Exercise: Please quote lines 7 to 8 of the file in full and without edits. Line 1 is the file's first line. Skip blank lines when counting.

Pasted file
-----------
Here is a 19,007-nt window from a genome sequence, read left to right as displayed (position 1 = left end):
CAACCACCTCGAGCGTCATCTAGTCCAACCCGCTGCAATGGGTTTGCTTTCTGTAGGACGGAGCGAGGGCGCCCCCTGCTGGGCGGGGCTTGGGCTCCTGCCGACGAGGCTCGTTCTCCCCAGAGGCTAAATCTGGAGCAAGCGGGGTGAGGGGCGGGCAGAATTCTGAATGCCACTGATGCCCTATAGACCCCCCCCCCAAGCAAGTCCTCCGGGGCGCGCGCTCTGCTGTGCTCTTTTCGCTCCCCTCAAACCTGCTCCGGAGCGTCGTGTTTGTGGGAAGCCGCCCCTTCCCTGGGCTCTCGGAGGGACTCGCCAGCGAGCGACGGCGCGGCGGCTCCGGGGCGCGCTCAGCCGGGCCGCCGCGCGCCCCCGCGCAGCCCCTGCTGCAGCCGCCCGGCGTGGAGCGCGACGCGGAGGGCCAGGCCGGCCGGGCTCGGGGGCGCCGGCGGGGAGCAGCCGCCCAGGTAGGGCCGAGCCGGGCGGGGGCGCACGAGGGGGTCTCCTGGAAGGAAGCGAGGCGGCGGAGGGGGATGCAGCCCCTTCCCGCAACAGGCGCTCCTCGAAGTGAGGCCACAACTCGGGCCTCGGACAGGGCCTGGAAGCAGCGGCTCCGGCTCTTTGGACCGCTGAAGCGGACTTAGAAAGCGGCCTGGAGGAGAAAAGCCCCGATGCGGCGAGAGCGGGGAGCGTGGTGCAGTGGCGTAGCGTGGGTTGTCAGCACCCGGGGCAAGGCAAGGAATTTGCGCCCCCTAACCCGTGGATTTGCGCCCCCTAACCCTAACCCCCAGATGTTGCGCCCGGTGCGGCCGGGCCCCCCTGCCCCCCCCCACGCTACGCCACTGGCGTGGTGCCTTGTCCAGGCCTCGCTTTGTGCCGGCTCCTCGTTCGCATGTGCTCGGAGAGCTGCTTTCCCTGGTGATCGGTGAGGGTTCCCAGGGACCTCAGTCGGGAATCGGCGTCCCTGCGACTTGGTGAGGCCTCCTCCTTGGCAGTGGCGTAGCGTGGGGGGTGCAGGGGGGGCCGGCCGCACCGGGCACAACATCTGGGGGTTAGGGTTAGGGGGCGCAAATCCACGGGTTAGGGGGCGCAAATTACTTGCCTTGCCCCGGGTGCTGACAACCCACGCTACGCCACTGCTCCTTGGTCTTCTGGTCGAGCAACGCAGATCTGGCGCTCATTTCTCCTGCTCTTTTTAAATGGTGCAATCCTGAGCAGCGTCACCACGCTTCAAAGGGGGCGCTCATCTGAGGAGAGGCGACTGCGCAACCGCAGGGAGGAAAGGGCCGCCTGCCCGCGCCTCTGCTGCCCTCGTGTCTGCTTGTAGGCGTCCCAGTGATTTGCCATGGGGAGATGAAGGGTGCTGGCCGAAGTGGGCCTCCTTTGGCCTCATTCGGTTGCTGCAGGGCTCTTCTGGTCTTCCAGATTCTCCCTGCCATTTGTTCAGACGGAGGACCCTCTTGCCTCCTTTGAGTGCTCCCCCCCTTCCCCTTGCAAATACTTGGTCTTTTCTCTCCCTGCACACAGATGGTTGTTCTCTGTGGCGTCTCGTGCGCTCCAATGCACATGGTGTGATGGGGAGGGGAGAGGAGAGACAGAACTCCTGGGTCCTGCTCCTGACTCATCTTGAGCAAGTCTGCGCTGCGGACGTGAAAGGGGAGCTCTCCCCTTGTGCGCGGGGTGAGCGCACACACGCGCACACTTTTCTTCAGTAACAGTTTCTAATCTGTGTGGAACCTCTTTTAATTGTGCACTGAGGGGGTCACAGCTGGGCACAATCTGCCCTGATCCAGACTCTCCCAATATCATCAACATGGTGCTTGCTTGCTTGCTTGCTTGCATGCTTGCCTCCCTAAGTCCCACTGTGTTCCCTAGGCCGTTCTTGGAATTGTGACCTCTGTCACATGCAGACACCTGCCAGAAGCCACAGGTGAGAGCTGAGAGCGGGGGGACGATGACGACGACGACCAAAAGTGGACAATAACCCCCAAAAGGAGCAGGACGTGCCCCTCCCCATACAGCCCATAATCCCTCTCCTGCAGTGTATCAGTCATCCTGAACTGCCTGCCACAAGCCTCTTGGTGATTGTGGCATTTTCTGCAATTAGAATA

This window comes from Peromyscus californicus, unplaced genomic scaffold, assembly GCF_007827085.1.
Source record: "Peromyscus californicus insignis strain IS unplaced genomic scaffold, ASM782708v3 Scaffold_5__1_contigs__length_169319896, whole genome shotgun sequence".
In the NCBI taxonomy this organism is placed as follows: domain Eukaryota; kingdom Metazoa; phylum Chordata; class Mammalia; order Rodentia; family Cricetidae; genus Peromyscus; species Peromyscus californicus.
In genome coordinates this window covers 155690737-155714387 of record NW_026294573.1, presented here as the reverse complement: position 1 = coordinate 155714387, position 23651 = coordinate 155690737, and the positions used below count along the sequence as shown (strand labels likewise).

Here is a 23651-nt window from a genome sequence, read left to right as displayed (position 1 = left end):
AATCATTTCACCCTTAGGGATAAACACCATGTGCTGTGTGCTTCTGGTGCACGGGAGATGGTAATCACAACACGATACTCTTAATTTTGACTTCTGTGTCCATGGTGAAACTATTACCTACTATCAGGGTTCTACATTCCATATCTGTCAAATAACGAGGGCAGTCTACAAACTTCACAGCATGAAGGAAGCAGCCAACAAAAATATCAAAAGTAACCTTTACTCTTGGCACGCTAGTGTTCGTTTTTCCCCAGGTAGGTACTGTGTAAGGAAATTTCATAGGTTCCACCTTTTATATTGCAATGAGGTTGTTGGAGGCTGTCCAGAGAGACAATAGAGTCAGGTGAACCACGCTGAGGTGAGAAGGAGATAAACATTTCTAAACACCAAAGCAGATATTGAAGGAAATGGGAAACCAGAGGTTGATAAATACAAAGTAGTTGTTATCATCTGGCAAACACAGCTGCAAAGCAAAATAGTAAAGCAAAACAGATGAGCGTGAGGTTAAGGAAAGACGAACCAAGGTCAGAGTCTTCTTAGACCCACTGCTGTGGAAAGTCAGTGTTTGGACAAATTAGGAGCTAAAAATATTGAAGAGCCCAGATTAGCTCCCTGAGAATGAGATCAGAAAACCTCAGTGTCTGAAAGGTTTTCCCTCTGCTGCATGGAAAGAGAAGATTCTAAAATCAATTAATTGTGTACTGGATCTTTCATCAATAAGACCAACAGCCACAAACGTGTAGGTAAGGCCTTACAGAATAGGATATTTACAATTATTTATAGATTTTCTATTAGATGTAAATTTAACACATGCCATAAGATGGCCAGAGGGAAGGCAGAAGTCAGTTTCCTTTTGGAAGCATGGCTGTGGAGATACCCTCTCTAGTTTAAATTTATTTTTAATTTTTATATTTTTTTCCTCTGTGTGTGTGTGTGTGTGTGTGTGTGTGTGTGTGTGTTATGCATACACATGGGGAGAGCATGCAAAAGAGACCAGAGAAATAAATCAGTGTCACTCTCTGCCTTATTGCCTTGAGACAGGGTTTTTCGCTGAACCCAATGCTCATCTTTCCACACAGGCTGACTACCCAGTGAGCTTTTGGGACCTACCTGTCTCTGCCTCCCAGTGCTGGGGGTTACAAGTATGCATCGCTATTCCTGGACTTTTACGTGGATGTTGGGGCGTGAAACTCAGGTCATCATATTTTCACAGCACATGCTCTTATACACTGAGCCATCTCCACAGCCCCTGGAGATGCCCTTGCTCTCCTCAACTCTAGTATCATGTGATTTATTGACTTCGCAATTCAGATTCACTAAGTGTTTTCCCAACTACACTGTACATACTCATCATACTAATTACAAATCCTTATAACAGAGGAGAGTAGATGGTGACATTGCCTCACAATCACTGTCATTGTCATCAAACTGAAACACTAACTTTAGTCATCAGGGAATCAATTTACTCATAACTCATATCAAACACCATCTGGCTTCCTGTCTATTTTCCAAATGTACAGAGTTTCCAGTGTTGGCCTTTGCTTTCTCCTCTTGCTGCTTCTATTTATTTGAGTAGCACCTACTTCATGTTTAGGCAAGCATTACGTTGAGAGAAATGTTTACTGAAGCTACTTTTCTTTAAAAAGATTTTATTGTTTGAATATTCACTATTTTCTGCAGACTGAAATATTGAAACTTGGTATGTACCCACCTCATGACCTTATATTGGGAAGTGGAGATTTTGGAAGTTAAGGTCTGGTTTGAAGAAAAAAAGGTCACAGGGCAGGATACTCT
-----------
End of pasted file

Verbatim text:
Here is a 23651-nt window from a genome sequence, read left to right as displayed (position 1 = left end):
AATCATTTCACCCTTAGGGATAAACACCATGTGCTGTGTGCTTCTGGTGCACGGGAGATGGTAATCACAACACGATACTCTTAATTTTGACTTCTGTGTCCATGGTGAAACTATTACCTACTATCAGGGTTCTACATTCCATATCTGTCAAATAACGAGGGCAGTCTACAAACTTCACAGCATGAAGGAAGCAGCCAACAAAAATATCAAAAGTAACCTTTACTCTTGGCACGCTAGTGTTCGTTTTTCCCCAGGTAGGTACTGTGTAAGGAAATTTCATAGGTTCCACCTTTTATATTGCAATGAGGTTGTTGGAGGCTGTCCAGAGAGACAATAGAGTCAGGTGAACCACGCTGAGGTGAGAAGGAGATAAACATTTCTAAACACCAAAGCAGATATTGAAGGAAATGGGAAACCAGAGGTTGATAAATACAAAGTAGTTGTTATCATCTGGCAAACACAGCTGCAAAGCAAAATAGTAAAGCAAAACAGATGAGCGTGAGGTTAAGGAAAGACGAACCAAGGTCAGAGTCTTCTTAGACCCACTGCTGTGGAAAGTCAGTGTTTGGACAAATTAGGAGCTAAAAATATTGAAGAGCCCAGATTAGCTCCCTGAGAATGAGATCAGAAAACCTCAGTGTCTGAAAGGTTTTCCCTCTGCTGCATGGAAAGAGAAGATTCTAAAATCAATTAATTGTGTACTGGATCTTTCATCAATAAGACCAACAGCCACAAACGTGTAGGTAAGGCCTTACAGAATAGGATATTTACAATTATTTATAGATTTTCTATTAGATGTAAATTTAACACATGCCATAAGATGGCCAGAGGGAAGGCAGAAGTCAGTTTCCTTTTGGAAGCATGGCTGTGGAGATACCCTCTCTAGTTTAAATTTATTTTTAATTTTTATATTTTTTTCCTCTGTGTGTGTGTGTGTGTGTGTGTGTGTGTGTGTGTGTTATGCATACACATGGGGAGAGCATGCAAAAGAGACCAGAGAAATAAATCAGTGTCACTCTCTGCCTTATTGCCTTGAGACAGGGTTTTTCGCTGAACCCAATGCTCATCTTTCCACACAGGCTGACTACCCAGTGAGCTTTTGGGACCTACCTGTCTCTGCCTCCCAGTGCTGGGGGTTACAAGTATGCATCGCTATTCCTGGACTTTTACGTGGATGTTGGGGCGTGAAACTCAGGTCATCATATTTTCACAGCACATGCTCTTATACACTGAGCCATCTCCACAGCCCCTGGAGATGCCCTTGCTCTCCTCAACTCTAGTATCATGTGATTTATTGACTTCGCAATTCAGATTCACTAAGTGTTTTCCCAACTACACTGTACATACTCATCATACTAATTACAAATCCTTATAACAGAGGAGAGTAGATGGTGACATTGCCTCACAATCACTGTCATTGTCATCAAACTGAAACACTAACTTTAGTCATCAGGGAATCAATTTACTCATAACTCATATCAAACACCATCTGGCTTCCTGTCTATTTTCCAAATGTACAGAGTTTCCAGTGTTGGCCTTTGCTTTCTCCTCTTGCTGCTTCTATTTATTTGAGTAGCACCTACTTCATGTTTAGGCAAGCATTACGTTGAGAGAAATGTTTACTGAAGCTACTTTTCTTTAAAAAGATTTTATTGTTTGAATATTCACTATTTTCTGCAGACTGAAATATTGAAACTTGGTATGTACCCACCTCATGACCTTATATTGGGAAGTGGAGATTTTGGAAGTTAAGGTCTGGTTTGAAGAAAAAAAGGTCACAGGGCAGGATACTCT